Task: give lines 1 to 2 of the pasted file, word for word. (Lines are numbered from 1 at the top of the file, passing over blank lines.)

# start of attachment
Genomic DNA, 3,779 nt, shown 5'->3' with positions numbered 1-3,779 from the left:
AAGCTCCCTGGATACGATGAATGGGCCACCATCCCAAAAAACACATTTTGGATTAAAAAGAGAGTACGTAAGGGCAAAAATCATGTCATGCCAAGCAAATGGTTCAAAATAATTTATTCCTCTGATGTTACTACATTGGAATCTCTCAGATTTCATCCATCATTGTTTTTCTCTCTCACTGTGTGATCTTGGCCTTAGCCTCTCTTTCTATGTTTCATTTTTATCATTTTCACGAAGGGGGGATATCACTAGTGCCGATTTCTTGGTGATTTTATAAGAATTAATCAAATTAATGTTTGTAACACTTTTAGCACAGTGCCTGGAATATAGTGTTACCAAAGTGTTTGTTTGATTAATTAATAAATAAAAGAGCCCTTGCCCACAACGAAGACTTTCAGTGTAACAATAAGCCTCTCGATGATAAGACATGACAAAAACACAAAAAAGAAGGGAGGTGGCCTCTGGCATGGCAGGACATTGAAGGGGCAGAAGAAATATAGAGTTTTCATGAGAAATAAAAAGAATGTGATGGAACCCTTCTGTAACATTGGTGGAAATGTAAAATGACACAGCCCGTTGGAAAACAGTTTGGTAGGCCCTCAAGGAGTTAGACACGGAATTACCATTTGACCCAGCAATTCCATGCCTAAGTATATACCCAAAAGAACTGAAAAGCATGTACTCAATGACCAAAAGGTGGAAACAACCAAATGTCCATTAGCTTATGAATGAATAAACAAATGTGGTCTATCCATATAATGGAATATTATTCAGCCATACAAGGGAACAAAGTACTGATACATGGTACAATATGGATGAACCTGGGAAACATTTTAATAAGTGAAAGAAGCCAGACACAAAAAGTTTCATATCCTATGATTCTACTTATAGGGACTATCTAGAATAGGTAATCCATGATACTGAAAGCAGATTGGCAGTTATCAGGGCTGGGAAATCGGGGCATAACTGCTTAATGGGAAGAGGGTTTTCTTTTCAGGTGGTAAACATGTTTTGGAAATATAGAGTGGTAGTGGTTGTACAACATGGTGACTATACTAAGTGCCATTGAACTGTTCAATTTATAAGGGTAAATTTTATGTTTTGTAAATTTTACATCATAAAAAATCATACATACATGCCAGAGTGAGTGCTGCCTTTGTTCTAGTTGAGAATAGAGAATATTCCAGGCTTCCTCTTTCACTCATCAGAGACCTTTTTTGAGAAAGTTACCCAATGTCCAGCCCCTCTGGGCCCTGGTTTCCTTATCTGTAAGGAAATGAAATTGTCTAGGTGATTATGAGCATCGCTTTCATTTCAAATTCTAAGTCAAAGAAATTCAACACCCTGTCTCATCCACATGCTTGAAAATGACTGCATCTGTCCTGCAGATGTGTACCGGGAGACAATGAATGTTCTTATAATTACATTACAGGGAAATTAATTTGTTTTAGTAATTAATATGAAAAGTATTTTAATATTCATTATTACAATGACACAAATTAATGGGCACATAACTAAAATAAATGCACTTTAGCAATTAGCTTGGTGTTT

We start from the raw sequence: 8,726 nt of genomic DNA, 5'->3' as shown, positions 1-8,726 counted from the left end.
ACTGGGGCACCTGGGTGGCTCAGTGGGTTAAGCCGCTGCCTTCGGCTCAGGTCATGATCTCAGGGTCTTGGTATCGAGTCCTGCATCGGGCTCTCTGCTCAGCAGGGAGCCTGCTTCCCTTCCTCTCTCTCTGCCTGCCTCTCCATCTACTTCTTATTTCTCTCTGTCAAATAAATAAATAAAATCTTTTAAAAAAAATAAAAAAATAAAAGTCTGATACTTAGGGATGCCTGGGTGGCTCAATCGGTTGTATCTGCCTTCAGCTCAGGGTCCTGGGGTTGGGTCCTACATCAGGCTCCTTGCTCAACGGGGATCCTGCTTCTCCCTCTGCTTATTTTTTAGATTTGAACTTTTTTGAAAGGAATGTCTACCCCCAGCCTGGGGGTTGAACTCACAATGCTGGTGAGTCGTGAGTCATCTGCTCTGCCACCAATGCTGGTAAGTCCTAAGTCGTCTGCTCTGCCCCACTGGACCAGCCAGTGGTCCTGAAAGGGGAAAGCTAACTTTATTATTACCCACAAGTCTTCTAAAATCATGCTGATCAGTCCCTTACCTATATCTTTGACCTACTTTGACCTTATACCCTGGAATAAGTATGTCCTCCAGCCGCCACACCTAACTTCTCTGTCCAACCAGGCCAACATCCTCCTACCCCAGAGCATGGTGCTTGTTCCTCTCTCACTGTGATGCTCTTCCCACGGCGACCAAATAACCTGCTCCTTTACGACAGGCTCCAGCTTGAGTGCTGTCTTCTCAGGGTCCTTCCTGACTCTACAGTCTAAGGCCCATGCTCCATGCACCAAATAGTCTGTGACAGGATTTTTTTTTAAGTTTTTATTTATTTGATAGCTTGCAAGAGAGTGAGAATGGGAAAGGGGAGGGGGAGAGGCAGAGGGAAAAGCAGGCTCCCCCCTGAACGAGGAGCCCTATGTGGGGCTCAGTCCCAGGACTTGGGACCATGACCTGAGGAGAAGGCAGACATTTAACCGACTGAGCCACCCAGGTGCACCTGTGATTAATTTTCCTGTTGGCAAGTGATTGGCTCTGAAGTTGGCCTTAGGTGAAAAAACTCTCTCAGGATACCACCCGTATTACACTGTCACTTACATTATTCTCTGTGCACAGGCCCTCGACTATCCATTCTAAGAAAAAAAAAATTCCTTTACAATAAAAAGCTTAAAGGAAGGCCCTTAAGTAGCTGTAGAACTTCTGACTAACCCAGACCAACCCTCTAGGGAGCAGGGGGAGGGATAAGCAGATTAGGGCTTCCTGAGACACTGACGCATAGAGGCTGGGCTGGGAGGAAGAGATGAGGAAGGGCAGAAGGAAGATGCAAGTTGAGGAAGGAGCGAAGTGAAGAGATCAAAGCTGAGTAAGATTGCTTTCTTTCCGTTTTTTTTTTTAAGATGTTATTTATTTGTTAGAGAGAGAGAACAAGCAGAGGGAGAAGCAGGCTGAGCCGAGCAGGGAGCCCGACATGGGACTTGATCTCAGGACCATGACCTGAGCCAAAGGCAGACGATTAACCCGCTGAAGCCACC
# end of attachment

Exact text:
Genomic DNA, 3,779 nt, shown 5'->3' with positions numbered 1-3,779 from the left:
AAGCTCCCTGGATACGATGAATGGGCCACCATCCCAAAAAACACATTTTGGATTAAAAAGAGAGTACGTAAGGGCAAAAATCATGTCATGCCAAGCAAATGGTTCAAAATAATTTATTCCTCTGATGTTACTACATTGGAATCTCTCAGATTTCATCCATCATTGTTTTTCTCTCTCACTGTGTGATCTTGGCCTTAGCCTCTCTTTCTATGTTTCATTTTTATCATTTTCACGAAGGGGGGATATCACTAGTGCCGATTTCTTGGTGATTTTATAAGAATTAATCAAATTAATGTTTGTAACACTTTTAGCACAGTGCCTGGAATATAGTGTTACCAAAGTGTTTGTTTGATTAATTAATAAATAAAAGAGCCCTTGCCCACAACGAAGACTTTCAGTGTAACAATAAGCCTCTCGATGATAAGACATGACAAAAACACAAAAAAGAAGGGAGGTGGCCTCTGGCATGGCAGGACATTGAAGGGGCAGAAGAAATATAGAGTTTTCATGAGAAATAAAAAGAATGTGATGGAACCCTTCTGTAACATTGGTGGAAATGTAAAATGACACAGCCCGTTGGAAAACAGTTTGGTAGGCCCTCAAGGAGTTAGACACGGAATTACCATTTGACCCAGCAATTCCATGCCTAAGTATATACCCAAAAGAACTGAAAAGCATGTACTCAATGACCAAAAGGTGGAAACAACCAAATGTCCATTAGCTTATGAATGAATAAACAAATGTGGTCTATCCATATAATGGAATATTATTCAGCCATACAAGGGAACAAAGTACTGATACATGGTACAATATGGATGAACCTGGGAAACATTTTAATAAGTGAAAGAAGCCAGACACAAAAAGTTTCATATCCTATGATTCTACTTATAGGGACTATCTAGAATAGGTAATCCATGATACTGAAAGCAGATTGGCAGTTATCAGGGCTGGGAAATCGGGGCATAACTGCTTAATGGGAAGAGGGTTTTCTTTTCAGGTGGTAAACATGTTTTGGAAATATAGAGTGGTAGTGGTTGTACAACATGGTGACTATACTAAGTGCCATTGAACTGTTCAATTTATAAGGGTAAATTTTATGTTTTGTAAATTTTACATCATAAAAAATCATACATACATGCCAGAGTGAGTGCTGCCTTTGTTCTAGTTGAGAATAGAGAATATTCCAGGCTTCCTCTTTCACTCATCAGAGACCTTTTTTGAGAAAGTTACCCAATGTCCAGCCCCTCTGGGCCCTGGTTTCCTTATCTGTAAGGAAATGAAATTGTCTAGGTGATTATGAGCATCGCTTTCATTTCAAATTCTAAGTCAAAGAAATTCAACACCCTGTCTCATCCACATGCTTGAAAATGACTGCATCTGTCCTGCAGATGTGTACCGGGAGACAATGAATGTTCTTATAATTACATTACAGGGAAATTAATTTGTTTTAGTAATTAATATGAAAAGTATTTTAATATTCATTATTACAATGACACAAATTAATGGGCACATAACTAAAATAAATGCACTTTAGCAATTAGCTTGGTGTTT